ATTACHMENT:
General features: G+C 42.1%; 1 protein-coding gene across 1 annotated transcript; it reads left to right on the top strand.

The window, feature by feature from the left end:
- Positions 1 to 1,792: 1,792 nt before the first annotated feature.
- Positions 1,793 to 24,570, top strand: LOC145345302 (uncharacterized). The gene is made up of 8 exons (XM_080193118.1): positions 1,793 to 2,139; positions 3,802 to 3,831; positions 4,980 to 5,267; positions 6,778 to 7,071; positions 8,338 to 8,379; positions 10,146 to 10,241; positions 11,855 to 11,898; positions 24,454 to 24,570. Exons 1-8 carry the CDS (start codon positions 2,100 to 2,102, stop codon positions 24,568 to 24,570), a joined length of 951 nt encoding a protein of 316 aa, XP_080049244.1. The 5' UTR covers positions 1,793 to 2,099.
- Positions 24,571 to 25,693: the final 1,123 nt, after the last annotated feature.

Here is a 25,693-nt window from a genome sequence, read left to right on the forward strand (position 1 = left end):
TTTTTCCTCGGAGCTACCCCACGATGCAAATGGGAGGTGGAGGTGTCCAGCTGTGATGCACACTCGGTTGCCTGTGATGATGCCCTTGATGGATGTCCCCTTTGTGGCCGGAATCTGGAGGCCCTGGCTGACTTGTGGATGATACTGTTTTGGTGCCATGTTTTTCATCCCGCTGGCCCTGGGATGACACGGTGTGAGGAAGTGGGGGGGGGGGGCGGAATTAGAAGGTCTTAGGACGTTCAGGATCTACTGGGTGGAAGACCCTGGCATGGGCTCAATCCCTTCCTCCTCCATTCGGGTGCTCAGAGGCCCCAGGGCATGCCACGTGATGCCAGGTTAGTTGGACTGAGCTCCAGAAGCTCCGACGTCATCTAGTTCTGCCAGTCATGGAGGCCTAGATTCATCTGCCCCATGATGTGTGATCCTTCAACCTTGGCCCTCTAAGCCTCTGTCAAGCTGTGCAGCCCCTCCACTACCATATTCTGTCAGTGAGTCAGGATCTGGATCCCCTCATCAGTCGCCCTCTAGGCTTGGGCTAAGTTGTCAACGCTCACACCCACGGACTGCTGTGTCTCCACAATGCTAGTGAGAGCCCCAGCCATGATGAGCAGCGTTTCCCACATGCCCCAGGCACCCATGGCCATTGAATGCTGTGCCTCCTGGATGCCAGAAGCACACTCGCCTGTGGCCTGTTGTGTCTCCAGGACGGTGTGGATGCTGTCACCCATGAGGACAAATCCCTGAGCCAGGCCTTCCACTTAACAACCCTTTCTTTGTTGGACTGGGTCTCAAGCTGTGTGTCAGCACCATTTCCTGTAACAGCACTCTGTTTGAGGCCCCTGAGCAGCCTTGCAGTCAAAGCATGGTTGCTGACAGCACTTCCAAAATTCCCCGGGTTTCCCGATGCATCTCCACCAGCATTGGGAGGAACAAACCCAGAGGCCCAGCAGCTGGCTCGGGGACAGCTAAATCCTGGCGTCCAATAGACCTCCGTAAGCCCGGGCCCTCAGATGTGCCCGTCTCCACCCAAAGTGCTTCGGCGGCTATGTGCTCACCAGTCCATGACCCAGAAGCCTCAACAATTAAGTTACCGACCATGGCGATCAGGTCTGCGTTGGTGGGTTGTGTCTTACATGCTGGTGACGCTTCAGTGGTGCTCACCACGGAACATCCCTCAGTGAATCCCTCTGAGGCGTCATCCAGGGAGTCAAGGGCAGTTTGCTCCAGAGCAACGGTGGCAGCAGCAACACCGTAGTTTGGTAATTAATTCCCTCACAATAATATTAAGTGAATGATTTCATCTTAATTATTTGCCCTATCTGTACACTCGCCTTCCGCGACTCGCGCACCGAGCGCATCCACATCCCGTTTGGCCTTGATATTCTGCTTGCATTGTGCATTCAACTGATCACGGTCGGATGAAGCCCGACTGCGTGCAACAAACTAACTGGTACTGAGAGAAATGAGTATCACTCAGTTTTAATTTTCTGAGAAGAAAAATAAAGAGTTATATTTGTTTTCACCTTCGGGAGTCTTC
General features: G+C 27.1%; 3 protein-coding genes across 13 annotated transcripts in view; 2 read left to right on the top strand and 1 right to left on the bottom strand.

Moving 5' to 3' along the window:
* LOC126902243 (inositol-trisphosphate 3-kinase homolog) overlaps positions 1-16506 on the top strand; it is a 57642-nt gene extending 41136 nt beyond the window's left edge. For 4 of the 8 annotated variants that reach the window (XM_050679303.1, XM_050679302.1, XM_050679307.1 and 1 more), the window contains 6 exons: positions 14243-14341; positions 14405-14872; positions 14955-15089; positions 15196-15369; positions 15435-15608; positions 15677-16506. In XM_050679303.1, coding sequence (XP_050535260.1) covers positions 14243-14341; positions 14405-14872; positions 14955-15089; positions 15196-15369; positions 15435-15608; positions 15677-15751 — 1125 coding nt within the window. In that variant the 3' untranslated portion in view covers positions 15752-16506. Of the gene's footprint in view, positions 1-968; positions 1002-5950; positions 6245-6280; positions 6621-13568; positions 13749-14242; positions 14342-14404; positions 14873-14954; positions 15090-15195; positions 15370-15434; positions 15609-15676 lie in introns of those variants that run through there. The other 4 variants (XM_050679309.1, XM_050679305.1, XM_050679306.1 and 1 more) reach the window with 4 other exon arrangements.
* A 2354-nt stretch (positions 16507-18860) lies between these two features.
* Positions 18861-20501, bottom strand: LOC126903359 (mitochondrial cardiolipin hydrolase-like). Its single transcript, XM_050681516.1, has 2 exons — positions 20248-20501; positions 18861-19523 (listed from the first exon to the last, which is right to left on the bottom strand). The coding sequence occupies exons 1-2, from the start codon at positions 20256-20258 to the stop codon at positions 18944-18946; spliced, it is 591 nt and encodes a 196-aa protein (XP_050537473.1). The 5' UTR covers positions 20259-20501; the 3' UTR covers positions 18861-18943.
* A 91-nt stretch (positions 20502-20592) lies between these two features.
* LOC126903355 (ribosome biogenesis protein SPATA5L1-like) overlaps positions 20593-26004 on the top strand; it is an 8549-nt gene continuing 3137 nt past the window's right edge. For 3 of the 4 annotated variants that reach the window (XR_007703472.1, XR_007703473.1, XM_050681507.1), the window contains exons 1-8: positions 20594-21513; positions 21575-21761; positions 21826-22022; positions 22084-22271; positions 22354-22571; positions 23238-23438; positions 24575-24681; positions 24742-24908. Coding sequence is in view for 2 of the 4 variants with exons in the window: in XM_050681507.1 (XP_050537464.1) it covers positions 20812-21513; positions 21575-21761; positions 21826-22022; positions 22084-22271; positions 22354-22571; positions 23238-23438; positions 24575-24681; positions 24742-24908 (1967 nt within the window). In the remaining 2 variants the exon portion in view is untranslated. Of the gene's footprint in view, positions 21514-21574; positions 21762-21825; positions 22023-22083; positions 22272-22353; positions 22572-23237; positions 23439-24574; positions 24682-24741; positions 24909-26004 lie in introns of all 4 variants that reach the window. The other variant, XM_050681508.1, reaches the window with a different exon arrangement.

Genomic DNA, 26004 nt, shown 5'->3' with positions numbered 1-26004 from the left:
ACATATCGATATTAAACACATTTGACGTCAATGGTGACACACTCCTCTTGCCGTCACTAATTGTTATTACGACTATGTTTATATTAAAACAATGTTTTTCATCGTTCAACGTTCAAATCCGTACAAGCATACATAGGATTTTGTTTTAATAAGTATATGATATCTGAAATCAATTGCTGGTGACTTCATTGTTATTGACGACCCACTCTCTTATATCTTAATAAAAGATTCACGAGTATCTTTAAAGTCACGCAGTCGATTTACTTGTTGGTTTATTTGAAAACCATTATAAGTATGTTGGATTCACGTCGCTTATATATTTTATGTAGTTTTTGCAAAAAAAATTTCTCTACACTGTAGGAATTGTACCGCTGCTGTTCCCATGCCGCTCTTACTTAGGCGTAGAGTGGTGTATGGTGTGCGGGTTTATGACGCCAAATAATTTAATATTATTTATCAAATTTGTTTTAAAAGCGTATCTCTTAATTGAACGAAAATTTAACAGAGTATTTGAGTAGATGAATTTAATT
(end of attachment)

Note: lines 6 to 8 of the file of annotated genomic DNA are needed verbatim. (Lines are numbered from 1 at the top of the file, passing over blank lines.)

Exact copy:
Here is a 25,693-nt window from a genome sequence, read left to right on the forward strand (position 1 = left end):
TTTTTCCTCGGAGCTACCCCACGATGCAAATGGGAGGTGGAGGTGTCCAGCTGTGATGCACACTCGGTTGCCTGTGATGATGCCCTTGATGGATGTCCCCTTTGTGGCCGGAATCTGGAGGCCCTGGCTGACTTGTGGATGATACTGTTTTGGTGCCATGTTTTTCATCCCGCTGGCCCTGGGATGACACGGTGTGAGGAAGTGGGGGGGGGGGGCGGAATTAGAAGGTCTTAGGACGTTCAGGATCTACTGGGTGGAAGACCCTGGCATGGGCTCAATCCCTTCCTCCTCCATTCGGGTGCTCAGAGGCCCCAGGGCATGCCACGTGATGCCAGGTTAGTTGGACTGAGCTCCAGAAGCTCCGACGTCATCTAGTTCTGCCAGTCATGGAGGCCTAGATTCATCTGCCCCATGATGTGTGATCCTTCAACCTTGGCCCTCTAAGCCTCTGTCAAGCTGTGCAGCCCCTCCACTACCATATTCTGTCAGTGAGTCAGGATCTGGATCCCCTCATCAGTCGCCCTCTAGGCTTGGGCTAAGTTGTCAACGCTCACACCCACGGACTGCTGTGTCTCCACAATGCTAGTGAGAGCCCCAGCCATGATGAGCAGCGTTTCCCACATGCCCCAGGCACCCATGGCCATTGAATGCTGTGCCTCCTGGATGCCAGAAGCACACTCGCCTGTGGCCTGTTGTGTCTCCAGGACGGTGTGGATGCTGTCACCCATGAGGACAAATCCCTGAGCCAGGCCTTCCACTTAACAACCCTTTCTTTGTTGGACTGGGTCTCAAGCTGTGTGTCAGCACCATTTCCTGTAACAGCACTCTGTTTGAGGCCCCTGAGCAGCCTTGCAGTCAAAGCATGGTTGCTGACAGCACTTCCAAAATTCCCCGGGTTTCCCGATGCATCTCCACCAGCATTGGGAGGAACAAACCCAGAGGCCCAGCAGCTGGCTCGGGGACAGCTAAATCCTGGCGTCCAATAGACCTCCGTAAGCCCGGGCCCTCAGATGTGCCCGTCTCCACCCAAAGTGCTTCGGCGGCTATGTGCTCACCAGTCCATGACCCAGAAGCCTCAACAATTAAGTTACCGACCATGGCGATCAGGTCTGCGTTGGTGGGTTGTGTCTTACATGCTGGTGACGCTTCAGTGGTGCTCACCACGGAACATCCCTCAGTGAATCCCTCTGAGGCGTCATCCAGGGAGTCAAGGGCAGTTTGCTCCAGAGCAACGGTGGCAGCAGCAACACCGTAGTTTGGTAATTAATTCCCTCACAATAATATTAAGTGAATGATTTCATCTTAATTATTTGCCCTATCTGTACACTCGCCTTCCGCGACTCGCGCACCGAGCGCATCCACATCCCGTTTGGCCTTGATATTCTGCTTGCATTGTGCATTCAACTGATCACGGTCGGATGAAGCCCGACTGCGTGCAACAAACTAACTGGTACTGAGAGAAATGAGTATCACTCAGTTTTAATTTTCTGAGAAGAAAAATAAAGAGTTATATTTGTTTTCACCTTCGGGAGTCTTC
General features: G+C 27.1%; 3 protein-coding genes across 13 annotated transcripts in view; 2 read left to right on the top strand and 1 right to left on the bottom strand.